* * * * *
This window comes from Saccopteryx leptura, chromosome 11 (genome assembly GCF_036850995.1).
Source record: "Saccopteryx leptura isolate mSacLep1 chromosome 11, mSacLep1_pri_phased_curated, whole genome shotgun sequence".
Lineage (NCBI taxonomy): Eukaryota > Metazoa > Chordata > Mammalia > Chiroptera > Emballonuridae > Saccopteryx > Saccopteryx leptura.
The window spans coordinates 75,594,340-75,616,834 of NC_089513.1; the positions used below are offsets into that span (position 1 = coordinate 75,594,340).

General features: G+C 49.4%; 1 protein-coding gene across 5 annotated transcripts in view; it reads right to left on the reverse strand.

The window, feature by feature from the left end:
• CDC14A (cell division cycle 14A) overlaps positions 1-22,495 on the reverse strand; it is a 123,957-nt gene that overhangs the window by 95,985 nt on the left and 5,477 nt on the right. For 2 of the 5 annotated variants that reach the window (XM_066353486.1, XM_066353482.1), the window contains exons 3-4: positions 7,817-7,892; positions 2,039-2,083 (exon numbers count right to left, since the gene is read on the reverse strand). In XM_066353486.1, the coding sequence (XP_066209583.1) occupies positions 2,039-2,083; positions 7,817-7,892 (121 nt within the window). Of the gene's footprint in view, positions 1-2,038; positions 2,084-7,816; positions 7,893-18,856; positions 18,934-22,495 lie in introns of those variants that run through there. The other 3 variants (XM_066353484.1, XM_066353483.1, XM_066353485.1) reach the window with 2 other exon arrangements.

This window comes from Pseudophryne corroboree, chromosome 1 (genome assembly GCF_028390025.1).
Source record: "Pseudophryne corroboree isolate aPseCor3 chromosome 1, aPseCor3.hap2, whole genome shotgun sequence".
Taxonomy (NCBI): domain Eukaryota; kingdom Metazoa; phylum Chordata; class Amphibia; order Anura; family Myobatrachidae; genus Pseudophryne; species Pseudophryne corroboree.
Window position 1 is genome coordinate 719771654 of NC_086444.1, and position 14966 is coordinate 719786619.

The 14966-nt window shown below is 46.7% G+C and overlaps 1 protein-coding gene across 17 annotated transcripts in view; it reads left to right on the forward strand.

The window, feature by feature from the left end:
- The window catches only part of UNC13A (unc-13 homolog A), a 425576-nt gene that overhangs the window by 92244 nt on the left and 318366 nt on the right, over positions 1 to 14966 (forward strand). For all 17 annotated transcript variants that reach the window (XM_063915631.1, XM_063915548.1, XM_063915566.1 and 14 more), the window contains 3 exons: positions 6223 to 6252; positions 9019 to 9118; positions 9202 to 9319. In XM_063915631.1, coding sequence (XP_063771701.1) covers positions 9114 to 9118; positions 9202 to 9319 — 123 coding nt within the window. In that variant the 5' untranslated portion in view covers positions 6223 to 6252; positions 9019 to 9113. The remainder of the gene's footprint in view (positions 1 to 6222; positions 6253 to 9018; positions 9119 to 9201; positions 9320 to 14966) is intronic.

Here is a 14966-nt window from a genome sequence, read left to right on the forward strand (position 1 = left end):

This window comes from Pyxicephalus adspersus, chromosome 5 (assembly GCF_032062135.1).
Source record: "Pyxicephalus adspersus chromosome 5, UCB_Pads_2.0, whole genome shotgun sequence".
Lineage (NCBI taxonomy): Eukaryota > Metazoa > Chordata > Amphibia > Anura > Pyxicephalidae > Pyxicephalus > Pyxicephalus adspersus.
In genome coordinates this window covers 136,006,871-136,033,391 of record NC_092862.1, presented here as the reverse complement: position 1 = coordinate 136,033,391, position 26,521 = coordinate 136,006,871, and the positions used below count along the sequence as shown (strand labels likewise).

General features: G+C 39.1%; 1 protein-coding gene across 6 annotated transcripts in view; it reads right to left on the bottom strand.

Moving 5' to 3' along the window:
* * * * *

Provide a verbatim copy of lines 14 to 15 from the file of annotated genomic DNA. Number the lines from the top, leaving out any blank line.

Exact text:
- The window catches only part of UNC13A (unc-13 homolog A), a 425576-nt gene that overhangs the window by 92244 nt on the left and 318366 nt on the right, over positions 1 to 14966 (forward strand). For all 17 annotated transcript variants that reach the window (XM_063915631.1, XM_063915548.1, XM_063915566.1 and 14 more), the window contains 3 exons: positions 6223 to 6252; positions 9019 to 9118; positions 9202 to 9319. In XM_063915631.1, coding sequence (XP_063771701.1) covers positions 9114 to 9118; positions 9202 to 9319 — 123 coding nt within the window. In that variant the 5' untranslated portion in view covers positions 6223 to 6252; positions 9019 to 9113. The remainder of the gene's footprint in view (positions 1 to 6222; positions 6253 to 9018; positions 9119 to 9201; positions 9320 to 14966) is intronic.

Here is a 14966-nt window from a genome sequence, read left to right on the forward strand (position 1 = left end):